The views expressed herein are those of the author and not necessarily the views of FTI Consulting, Inc, its management, its subsidiaries, its affiliates, or its other professionals.
Andrew has 22 years’ experience in restructuring and insolvency, including eight years in the Cayman Islands. Andrew is an expert in offshore restructurings and investment funds. He co-founded FTI Capital Management, an SEC Registered Investment Adviser for fund wind-downs, and FTI Directors, a Cayman Islands Monetary Authority regulated corporate governance provider. Andrew’s experience includes long-term client secondments to the global restructuring group of the Royal Bank of Scotland and the business support unit of Lloyds Banking Group.
How have your previous experiences at a big four accounting firm and secondments to major banks enhanced your current practice?
The wide variety of perspectives and approaches that I experienced and can draw upon in my current practice is invaluable. Looking back there are a number of outstanding individuals who have hugely influenced my professional development. There is no substitute for working with high-calibre people on cutting-edge engagements, and I am lucky enough to have done that in a restructuring context at all of EY, KPMG, the Royal Bank of Scotland, Lloyds Banking Group and FTI Consulting – all of them great but very different firms. The combination of the London and Cayman Islands markets has added to a unique mix.
What cases most stick in your mind and why?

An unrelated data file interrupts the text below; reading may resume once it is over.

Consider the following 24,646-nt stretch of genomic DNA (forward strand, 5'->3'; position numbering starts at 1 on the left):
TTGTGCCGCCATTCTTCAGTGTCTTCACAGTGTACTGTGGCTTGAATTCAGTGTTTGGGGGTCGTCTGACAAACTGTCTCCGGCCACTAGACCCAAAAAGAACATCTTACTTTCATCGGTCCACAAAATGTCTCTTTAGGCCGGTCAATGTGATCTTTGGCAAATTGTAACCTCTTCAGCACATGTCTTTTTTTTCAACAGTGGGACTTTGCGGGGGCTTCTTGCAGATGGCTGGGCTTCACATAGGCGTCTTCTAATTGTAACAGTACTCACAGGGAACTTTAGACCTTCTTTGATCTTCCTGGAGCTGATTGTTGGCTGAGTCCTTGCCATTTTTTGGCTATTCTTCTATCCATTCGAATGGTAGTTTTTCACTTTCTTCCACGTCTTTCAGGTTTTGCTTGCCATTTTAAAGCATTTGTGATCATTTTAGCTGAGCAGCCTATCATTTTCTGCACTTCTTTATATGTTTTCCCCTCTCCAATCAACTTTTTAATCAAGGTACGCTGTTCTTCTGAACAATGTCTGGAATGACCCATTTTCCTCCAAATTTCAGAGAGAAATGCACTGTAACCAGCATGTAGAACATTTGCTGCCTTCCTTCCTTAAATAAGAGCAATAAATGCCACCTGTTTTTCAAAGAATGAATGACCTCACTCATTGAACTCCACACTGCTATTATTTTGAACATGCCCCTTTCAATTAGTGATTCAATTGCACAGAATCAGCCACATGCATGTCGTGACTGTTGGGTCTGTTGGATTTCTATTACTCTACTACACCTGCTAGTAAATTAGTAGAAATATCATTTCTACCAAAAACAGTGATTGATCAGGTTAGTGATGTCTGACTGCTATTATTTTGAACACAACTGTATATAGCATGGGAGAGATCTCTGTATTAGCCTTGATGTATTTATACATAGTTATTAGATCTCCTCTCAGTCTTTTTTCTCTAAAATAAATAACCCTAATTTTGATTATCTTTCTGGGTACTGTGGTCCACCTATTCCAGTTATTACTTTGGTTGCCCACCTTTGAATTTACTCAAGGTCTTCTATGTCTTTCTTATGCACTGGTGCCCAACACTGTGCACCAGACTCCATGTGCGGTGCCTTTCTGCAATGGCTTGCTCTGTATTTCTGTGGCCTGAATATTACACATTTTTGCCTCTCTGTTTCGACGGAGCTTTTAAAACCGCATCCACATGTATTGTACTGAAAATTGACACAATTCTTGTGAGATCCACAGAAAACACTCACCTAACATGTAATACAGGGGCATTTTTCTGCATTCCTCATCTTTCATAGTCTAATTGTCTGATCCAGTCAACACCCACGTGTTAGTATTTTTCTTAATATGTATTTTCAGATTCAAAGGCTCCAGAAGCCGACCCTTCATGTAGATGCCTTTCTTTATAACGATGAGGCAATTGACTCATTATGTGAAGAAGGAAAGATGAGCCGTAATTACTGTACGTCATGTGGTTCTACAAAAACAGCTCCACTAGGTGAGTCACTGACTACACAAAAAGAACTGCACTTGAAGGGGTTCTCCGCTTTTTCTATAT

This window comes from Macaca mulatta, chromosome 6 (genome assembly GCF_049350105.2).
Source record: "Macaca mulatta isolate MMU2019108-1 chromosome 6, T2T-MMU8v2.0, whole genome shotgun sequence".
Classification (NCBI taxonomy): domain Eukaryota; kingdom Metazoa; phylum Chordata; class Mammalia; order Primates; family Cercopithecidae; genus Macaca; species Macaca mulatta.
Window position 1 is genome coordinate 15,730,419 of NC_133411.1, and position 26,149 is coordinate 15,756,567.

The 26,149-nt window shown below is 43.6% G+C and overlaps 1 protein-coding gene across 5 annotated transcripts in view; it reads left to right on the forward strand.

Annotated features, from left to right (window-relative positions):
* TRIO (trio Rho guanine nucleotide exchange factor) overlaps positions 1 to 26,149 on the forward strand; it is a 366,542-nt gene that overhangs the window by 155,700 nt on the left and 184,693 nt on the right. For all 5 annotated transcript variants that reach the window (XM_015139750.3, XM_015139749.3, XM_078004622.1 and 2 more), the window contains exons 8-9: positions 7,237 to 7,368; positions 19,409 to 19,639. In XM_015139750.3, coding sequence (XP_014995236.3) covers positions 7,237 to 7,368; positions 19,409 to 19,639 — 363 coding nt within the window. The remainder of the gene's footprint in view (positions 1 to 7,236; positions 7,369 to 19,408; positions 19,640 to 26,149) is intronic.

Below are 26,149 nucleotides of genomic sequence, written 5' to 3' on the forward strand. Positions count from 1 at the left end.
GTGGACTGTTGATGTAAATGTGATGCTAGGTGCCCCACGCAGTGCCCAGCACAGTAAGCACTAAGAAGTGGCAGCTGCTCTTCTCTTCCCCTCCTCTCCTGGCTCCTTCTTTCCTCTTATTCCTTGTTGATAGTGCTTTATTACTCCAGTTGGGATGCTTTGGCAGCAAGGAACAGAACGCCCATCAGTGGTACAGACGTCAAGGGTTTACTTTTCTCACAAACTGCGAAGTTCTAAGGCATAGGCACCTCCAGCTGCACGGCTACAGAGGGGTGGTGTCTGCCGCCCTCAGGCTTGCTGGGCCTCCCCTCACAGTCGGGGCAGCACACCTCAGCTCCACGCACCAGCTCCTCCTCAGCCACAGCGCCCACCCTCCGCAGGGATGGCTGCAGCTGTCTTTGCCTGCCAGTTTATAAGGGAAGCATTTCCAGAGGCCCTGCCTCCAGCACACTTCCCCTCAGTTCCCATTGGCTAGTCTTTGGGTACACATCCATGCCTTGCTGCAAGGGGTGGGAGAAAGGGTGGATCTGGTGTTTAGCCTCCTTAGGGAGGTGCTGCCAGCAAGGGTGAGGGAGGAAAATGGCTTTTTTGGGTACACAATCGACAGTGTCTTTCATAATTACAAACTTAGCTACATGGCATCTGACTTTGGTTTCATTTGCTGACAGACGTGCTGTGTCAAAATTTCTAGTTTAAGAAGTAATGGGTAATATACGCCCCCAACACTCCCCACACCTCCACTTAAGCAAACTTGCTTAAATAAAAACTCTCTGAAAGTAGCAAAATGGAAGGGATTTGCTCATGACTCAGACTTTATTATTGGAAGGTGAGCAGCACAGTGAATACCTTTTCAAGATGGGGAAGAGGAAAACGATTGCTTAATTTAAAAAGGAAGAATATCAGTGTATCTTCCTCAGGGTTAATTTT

Large UK retail insolvency cases such as Woolworths and Threshers / Wine Rack were high pressure and action-packed. As was an advisory mandate with the business of a certain foul-mouthed celebrity chef (who openly talked in the press about our work, so there is no betrayal of confidentiality!). My cases in the Cayman Islands tend to be high value and highly complex, and it is satisfying being involved in cross-border balance sheet restructurings that can each save thousands of jobs. My very first appointment as court officer in an asset recovery case sticks in the mind though – I had a baptism of fire chairing a meeting, via Spanish translators, for some 200 investors in Buenos Aires who were understandably angry about losses presided over by the outgoing fund investment manager.
What are clients looking for when appointing a liquidator?
Leadership of challenging and complex situations, objectivity, commerciality, speed and efficiency of execution. Specific to our work in the Cayman Islands, where underlying assets and management are situated in many jurisdictions across the world, a strong network and the ability to work seamlessly with our global offices often comes into play.